MPs debate migraine in Parliament after sixty years and call for better migraine care

MPs joined the debate, with several sharing personal experiences of migraine, how it had impacted loved ones, accounts they had received from some of the 1 in 7 of their constituents who live with it

25th March 2024

On Wednesday March 20th for the first time in decades, MPs held a dedicated debate on the often-debilitating impact migraine has on people and about the support they need, prompting the Government to look into how access to life-changing calcitonin gene-related peptide monoclonal antibodies (CGRP mAbs) medications might be simplified in primary care.

MPs debating migraine in parliament

The Migraine Trust and our patient representatives have been calling for politicians to address migraine and we worked to support the debate secured by Dehenna Davison MP, who last year resigned as a minister due to her own battle with “life-ruining” chronic migraine. She opened the session noting that in one week, 500 people living with migraine had responded to a survey about their experiences for the debate, and said:

“It is 60 years since the last parliamentary debate. Those suffering the crippling effects of migraine alone might feel that, even now after all that time, little progress has been made, but I am here to be optimistic. New treatments, such as CGRP blockers, are proving highly effective for many migraine patients, helping to reduce the severity, longevity and frequency of migraine attacks. For many taking CGRP blockers, they are often called a lifeline. One patient responded to our survey, saying that CGRP injections have ‘virtually eradicated my migraines’. Although new effective treatments are being developed, they are not easy to access through the NHS.”

Ten MPs joined the debate, with several sharing personal experiences of migraine

This included how it had impacted loved ones, accounts they had received from some of the 1 in 7 of their constituents who live with it, or views on access to support in different nations of the UK. Others who couldn’t attend submitted testimony to be read on their behalf.

Wayne David MP wrote:

“I have suffered from migraine since I was a young man. It used to be extremely debilitating, but in recent years I have been able to minimise significantly the severity and frequency of attacks. There are so many different causes and triggers of migraine. For me, it is stress related. Manage my stress and I can usually manage my migraine.”

Scottish MP David Duguid shared that:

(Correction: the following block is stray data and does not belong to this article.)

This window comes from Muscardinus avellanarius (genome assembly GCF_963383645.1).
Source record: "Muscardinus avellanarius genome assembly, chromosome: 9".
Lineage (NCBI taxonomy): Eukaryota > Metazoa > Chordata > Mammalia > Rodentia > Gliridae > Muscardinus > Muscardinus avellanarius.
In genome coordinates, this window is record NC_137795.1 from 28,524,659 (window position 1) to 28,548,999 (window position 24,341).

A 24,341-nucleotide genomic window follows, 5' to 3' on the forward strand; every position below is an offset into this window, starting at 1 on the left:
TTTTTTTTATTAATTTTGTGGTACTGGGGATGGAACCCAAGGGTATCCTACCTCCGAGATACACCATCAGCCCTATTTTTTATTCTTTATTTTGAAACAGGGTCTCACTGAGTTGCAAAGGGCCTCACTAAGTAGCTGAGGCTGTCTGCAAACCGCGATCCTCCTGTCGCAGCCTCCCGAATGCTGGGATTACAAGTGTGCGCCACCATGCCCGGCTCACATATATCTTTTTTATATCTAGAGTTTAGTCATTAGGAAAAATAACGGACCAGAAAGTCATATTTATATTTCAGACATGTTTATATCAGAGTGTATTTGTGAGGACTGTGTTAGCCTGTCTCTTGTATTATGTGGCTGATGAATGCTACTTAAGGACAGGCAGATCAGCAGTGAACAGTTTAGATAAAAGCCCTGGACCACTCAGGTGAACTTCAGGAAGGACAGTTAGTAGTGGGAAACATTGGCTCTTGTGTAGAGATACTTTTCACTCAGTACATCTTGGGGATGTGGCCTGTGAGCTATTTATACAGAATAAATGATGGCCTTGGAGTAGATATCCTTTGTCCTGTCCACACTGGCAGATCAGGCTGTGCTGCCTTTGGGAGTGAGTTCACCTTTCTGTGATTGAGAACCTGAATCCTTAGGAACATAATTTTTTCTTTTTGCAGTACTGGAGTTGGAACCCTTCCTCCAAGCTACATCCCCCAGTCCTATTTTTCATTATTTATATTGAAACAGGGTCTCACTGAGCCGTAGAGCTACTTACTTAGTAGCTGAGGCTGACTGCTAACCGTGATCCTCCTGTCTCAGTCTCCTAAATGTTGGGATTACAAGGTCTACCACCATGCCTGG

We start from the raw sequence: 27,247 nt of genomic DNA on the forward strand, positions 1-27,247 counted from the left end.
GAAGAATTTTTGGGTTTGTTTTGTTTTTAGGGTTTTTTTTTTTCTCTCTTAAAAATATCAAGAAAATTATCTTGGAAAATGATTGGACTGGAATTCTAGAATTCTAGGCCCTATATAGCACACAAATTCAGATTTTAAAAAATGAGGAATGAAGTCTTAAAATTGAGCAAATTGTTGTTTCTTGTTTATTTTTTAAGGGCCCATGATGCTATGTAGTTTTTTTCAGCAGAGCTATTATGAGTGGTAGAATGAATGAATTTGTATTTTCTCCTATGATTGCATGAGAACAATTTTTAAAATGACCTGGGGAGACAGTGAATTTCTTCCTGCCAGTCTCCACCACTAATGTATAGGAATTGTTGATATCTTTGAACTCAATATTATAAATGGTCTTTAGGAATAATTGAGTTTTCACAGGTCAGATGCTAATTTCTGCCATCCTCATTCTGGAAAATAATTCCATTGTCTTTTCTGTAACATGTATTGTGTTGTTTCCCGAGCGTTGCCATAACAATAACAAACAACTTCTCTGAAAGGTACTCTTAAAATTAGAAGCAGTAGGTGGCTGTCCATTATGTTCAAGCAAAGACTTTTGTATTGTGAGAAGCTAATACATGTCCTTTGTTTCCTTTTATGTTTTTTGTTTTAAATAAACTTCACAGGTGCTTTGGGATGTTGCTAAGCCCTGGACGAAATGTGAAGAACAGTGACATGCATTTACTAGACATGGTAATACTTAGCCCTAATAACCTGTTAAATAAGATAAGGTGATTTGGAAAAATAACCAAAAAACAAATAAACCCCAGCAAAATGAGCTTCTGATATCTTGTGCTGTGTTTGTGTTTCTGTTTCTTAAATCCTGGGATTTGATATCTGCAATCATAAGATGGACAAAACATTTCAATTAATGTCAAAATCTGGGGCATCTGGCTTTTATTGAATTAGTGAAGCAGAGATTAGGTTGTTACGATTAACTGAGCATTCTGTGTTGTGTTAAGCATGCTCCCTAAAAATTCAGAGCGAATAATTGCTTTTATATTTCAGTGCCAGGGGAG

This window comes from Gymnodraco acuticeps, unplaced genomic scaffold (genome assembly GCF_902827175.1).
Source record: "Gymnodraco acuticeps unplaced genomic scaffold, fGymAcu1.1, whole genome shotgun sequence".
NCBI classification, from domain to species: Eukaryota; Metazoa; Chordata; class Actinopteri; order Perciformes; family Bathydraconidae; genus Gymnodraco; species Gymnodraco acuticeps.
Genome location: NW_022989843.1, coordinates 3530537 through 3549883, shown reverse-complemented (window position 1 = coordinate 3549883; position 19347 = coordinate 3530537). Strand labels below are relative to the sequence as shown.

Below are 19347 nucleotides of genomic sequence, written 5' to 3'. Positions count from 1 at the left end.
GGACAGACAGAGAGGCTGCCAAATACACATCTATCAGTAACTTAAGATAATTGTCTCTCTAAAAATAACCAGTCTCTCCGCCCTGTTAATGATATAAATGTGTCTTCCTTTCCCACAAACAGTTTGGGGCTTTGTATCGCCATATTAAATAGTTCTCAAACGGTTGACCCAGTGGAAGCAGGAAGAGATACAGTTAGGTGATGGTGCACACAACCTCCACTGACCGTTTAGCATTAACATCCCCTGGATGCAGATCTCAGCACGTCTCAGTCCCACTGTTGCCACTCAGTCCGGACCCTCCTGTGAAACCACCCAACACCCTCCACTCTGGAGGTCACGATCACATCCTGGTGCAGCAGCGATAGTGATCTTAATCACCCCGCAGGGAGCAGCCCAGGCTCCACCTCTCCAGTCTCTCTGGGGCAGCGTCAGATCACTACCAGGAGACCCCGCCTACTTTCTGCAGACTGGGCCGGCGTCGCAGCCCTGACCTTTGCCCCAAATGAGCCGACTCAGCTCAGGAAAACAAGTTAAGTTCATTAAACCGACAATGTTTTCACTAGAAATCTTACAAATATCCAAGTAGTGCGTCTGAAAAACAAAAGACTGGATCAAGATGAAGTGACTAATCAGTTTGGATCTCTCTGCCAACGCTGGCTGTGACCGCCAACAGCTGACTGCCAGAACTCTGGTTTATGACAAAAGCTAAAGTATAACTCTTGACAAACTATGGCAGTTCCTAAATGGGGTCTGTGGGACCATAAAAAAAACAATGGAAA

“I first experienced migraine in my early teenage years, when I regularly had to be excused from school. I remember being particularly distressed at the disorientation and confusion, as well as the extreme headache and nausea, of course. Migraines have become no less debilitating as I have grown into adulthood but they have become less frequent, and I generally know what to expect when symptoms start, and what medication to take. Like my father before me, I now watch my 12-year-old son experiencing his first migraines and the confusion it brings. As much as I can empathise with my son, I am only too aware of how little I can do to relieve his distress.”

Another MP has spoken out about her own experiences with migraine, Caroline Nokes MP, recounted what she found when she met with many others who live with it too:

“When I agreed to host an event for the Migraine Trust, I thought I understood migraine and recognised the symptoms and impacts and how sufferers endure the most horrible events in their lives. That was right up until I spoke to some of the sufferers who were there that evening. We have focused on the one in seven people—the 10,000—in each of our constituencies who suffer from migraines, but I was particularly struck by the chronic migraine sufferers who were there that evening. They are triggered endlessly by such a radical thing as light, and they were having to stand in that room with dark glasses on and with ear plugs in to avoid noise. They were telling me about the food and drink they avoided rigorously, because they could identify each individual trigger that would perhaps set off a period when they would have a migraine literally every single day for days on end. It was eye-opening for me, because I thought I understood migraine after the first attack I had when I was about 10 years old.”